Microbial electrosynthesis (MES) is a potential technology for CO recycling, but insufficient information is available on the microbial interactions underpinning electrochemically-assisted reactions. In this study, a MES reactor was operated for 225 days alternately with bicarbonate or CO as carbon source, under batch or continuous feeding regimens, to evaluate the response of the microbial communities, and their productivity, to dynamic operating conditions. A stable acetic acid production rate of 9.68 g m d, and coulombic efficiency up to 40%, was achieved with continuous CO sparging, higher than the rates obtained with bicarbonate (0.94 g m d) and CO under fed-batch conditions (2.54 g m d). However, the highest butyric acid production rate (0.39 g m d) was achieved with intermittent CO sparging. The microbial community analyses focused on differential amplicon sequence variants (ASVs), allowing detection of ASVs significantly different across consecutive samples. This analysis, combined with co-occurence network analysis, and cyclic voltammetry, indicated that hydrogen-mediated acetogenesis was carried out by Clostridium, Eubacterium and Acetobacterium, whereas Oscillibacter and Caproiciproducens were involved in butyric acid production. The cathodic community was spatially inhomogeneous, with potential electrotrophs, such as Sulfurospirillum and Desulfovibrio, most prevalent near the current collector. The abundance of Sulfurospirillum positively correlated with that of Acetobacterium, supporting the syntrophic metabolism of both organisms.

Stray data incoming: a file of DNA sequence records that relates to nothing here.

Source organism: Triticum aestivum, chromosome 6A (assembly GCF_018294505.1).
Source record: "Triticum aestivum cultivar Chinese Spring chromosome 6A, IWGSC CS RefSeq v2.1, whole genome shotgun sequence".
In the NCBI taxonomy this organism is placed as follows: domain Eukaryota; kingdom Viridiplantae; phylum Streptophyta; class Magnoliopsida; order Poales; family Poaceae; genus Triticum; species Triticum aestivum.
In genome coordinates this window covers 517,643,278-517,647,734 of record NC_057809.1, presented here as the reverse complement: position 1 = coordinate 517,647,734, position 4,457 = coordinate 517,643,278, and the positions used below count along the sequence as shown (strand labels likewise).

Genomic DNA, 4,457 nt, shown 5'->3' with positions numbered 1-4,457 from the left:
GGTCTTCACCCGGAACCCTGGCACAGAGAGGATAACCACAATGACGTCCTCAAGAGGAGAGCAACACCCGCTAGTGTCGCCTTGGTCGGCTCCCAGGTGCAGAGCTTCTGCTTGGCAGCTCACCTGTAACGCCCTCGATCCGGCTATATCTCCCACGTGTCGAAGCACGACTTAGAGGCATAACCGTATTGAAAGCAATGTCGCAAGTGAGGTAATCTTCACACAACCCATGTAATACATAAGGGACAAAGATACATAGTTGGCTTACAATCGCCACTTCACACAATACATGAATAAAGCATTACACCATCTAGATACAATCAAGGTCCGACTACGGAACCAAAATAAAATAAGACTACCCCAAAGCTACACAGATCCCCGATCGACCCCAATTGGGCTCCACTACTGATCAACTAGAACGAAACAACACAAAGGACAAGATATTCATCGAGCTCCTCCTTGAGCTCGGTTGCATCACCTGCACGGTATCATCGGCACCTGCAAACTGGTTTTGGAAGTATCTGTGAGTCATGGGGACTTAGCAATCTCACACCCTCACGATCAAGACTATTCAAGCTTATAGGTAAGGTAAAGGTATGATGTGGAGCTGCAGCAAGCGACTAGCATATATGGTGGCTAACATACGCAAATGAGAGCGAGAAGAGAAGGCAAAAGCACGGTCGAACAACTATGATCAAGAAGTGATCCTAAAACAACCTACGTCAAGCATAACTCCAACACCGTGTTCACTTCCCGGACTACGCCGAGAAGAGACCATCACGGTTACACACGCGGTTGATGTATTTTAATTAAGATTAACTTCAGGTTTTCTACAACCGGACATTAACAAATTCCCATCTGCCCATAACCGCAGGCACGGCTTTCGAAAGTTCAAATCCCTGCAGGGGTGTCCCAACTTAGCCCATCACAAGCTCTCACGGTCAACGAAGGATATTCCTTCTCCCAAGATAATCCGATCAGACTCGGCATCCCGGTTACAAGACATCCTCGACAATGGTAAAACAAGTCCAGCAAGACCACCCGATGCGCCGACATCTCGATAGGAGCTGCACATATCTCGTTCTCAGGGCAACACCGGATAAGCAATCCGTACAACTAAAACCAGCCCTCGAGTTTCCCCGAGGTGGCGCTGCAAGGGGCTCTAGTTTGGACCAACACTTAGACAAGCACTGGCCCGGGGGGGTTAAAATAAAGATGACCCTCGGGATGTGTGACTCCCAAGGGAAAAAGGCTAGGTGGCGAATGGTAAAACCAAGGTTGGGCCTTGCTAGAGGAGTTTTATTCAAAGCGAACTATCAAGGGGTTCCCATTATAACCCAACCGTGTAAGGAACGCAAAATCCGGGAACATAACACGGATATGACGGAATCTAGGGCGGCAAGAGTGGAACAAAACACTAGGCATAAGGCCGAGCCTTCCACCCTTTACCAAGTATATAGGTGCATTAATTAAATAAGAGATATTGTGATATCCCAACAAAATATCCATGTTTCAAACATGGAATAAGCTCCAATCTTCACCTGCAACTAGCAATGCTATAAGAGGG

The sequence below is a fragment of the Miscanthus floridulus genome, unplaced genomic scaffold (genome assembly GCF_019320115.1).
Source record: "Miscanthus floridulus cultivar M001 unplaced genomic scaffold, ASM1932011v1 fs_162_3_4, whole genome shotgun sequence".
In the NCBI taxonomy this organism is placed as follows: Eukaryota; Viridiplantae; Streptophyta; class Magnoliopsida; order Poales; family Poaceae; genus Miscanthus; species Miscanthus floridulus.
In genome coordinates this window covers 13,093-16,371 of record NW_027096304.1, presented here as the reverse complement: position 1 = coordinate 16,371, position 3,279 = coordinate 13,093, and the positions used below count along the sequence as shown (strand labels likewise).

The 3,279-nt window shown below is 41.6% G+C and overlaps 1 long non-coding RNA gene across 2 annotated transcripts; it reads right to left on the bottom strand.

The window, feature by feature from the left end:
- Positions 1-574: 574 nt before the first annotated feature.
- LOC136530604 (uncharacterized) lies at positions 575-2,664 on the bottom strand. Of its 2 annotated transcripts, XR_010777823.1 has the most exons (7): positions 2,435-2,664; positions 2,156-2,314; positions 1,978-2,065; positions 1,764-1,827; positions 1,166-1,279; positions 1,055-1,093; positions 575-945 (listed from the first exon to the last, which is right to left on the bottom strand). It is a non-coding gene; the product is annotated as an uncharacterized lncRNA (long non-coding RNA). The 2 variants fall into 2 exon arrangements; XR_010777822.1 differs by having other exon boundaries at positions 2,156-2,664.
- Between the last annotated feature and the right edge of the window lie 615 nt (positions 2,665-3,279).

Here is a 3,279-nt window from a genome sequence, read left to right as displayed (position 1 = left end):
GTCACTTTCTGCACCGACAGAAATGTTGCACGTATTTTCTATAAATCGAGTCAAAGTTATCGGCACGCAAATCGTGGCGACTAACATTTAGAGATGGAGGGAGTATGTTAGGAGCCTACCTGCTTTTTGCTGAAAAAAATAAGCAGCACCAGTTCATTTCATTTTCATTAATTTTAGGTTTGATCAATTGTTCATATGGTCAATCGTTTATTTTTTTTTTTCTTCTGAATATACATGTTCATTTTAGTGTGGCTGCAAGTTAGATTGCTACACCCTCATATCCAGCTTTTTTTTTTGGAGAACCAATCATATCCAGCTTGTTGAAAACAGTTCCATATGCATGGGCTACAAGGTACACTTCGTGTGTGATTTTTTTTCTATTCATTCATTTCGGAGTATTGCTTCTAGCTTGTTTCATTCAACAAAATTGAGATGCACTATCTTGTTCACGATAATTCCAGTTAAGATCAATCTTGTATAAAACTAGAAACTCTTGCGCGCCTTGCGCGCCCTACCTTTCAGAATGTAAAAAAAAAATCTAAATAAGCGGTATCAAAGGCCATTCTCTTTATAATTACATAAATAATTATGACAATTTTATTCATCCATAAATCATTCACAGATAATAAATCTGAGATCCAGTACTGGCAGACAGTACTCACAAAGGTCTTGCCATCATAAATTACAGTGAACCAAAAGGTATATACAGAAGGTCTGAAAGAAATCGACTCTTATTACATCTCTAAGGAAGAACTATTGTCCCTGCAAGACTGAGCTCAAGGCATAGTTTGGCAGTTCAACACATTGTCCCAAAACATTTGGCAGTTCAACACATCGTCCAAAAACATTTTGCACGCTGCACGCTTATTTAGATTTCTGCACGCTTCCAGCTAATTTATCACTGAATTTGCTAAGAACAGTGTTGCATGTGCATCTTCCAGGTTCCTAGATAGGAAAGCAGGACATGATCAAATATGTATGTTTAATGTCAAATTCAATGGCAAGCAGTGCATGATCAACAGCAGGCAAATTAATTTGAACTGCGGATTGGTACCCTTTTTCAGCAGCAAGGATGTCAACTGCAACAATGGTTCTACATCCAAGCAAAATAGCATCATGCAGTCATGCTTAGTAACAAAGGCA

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http://dx.doi.org/10.1016/j.bioelechem.2020.107686DOI Listing
February 2021

Homoacetogenesis and solventogenesis from H/CO by granular sludge at 25, 37 and 55 °C.

Chemosphere 2021 Feb 16;265:128649. Epub 2020 Oct 16.

National University of Ireland Galway, H91 TK33, Galway, Ireland.